Thursday, February 21, 2019

El Chapo may get a new trial

Vice News drops this bombshell of an interview with a juror who said that the jury followed the media even though they had instructions not to.  This is big news:
For the first time since the trial of Joaquín “El Chapo” Guzmán ended on Feb. 12, a member of the jury has described what it was like be part of the historic case.

In an exclusive interview with VICE News, the juror claimed that at least five fellow jurors violated the judge’s orders by following the case in the media during the trial. The juror also shared details of the deliberations, the extraordinary security precautions that were in place, and the jury’s views on Chapo, his lawyers, the prosecution, and several key witnesses.

The juror requested anonymity “for obvious reasons” and declined to provide a real name, noting that the jurors didn’t even share their identities with one another. They did form friendships, though, and referred to one another by their numbers or used nicknames based on tastes and personalities. The cast included Crash, Pookie, Doc, Mountain Dew, Hennessy, Starbucks, Aruba, TJ, 666, FeFe, and Loco.

“We were saying how we should have our own reality TV show, like ‘The Jurors on MTV’ or something like that,” the juror said.

The juror reached out to VICE News via email a day after the guilty verdict came down, and we spoke for nearly two hours on a video chat the following day. The 12 jurors and six alternates were anonymous under orders from the judge, and cameras were strictly forbidden inside the courtroom. But they sat in open court for all 44 days of the trial, their faces plainly visible to Chapo and anyone from the press or public who chose to attend.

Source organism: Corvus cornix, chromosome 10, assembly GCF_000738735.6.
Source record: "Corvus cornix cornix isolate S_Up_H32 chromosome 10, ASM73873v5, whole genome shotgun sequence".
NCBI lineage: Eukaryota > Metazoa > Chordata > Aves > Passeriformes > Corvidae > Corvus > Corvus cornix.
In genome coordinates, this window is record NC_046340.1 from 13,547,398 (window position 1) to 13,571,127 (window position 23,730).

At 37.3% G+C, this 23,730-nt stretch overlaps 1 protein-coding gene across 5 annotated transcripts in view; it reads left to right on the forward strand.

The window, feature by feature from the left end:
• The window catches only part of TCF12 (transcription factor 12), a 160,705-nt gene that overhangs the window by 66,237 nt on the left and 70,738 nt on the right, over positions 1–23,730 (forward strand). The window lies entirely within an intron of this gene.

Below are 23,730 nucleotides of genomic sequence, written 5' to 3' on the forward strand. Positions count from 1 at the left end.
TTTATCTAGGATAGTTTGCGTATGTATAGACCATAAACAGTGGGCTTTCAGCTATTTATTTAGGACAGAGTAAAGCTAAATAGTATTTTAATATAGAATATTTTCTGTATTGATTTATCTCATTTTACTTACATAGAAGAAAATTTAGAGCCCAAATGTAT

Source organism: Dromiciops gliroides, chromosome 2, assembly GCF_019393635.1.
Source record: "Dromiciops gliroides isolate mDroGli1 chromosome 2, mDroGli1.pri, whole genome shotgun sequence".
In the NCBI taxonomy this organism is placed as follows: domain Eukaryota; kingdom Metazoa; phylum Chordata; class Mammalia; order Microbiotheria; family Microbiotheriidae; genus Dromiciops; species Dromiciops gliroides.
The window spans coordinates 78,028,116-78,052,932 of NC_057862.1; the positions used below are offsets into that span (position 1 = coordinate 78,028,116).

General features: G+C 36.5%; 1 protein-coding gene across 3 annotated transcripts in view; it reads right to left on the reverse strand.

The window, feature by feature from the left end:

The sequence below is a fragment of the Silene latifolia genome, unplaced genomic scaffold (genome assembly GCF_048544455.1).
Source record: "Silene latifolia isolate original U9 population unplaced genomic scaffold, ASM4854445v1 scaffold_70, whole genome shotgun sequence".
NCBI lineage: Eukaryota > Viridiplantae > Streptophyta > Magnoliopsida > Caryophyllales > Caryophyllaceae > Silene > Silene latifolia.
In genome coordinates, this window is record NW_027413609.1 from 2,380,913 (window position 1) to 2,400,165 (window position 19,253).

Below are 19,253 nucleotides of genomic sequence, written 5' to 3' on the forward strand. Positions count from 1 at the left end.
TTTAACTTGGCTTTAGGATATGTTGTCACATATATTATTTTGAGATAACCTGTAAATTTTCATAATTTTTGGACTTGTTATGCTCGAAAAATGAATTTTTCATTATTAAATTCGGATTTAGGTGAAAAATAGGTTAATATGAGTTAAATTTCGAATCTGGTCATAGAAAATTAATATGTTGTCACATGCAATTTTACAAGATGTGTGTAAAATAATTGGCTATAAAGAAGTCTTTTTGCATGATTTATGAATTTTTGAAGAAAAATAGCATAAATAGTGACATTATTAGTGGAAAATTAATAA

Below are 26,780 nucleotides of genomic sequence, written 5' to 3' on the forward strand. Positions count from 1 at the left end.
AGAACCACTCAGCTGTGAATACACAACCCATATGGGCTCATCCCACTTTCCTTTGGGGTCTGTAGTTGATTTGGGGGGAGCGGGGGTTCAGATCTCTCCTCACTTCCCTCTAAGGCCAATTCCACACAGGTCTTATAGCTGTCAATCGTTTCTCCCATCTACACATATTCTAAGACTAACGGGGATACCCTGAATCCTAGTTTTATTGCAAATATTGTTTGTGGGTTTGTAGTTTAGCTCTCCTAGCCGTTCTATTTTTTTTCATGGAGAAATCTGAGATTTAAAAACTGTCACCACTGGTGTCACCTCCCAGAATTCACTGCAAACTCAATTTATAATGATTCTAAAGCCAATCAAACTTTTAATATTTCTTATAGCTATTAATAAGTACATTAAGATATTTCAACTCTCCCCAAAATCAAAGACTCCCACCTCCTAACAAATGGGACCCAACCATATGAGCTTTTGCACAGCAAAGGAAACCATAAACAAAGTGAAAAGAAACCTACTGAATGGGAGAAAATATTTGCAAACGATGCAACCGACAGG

I was a regular at the trial, and I recognized the juror from my time in the courtroom. The juror shared detailed notes taken during the trial, which were kept against the instructions of the court. Information from the jury selection process provided further corroboration about the juror’s role in the case.


Part of my coverage of the trial included sharing news, analysis, and observations from the courtroom on Twitter. The juror said they routinely checked my personal Twitter feed and tweets from other journalists. “We would constantly go to your media, your Twitter… I personally and some other jurors that I knew,” the juror said.

The juror reached out to another juror at the request of VICE News but said nobody else wanted to speak on the record. VICE News agreed to withhold personal details at the juror’s request. To further protect the juror’s identity, gender-neutral “they” pronouns are used throughout this story, and VICE News is not disclosing whether the juror was an alternate or one of the 12 people involved in deliberations.

Judge Cogan informed the jurors after the verdict was handed down that they are allowed to speak to the media, though he cautioned them against it. No other jurors have spoken out publicly, and because they are anonymous and not reachable for comment, parts of this juror’s account could not be independently verified.

If multiple jurors were indeed reading about the case in the media, Chapo’s defense team could seek a new trial.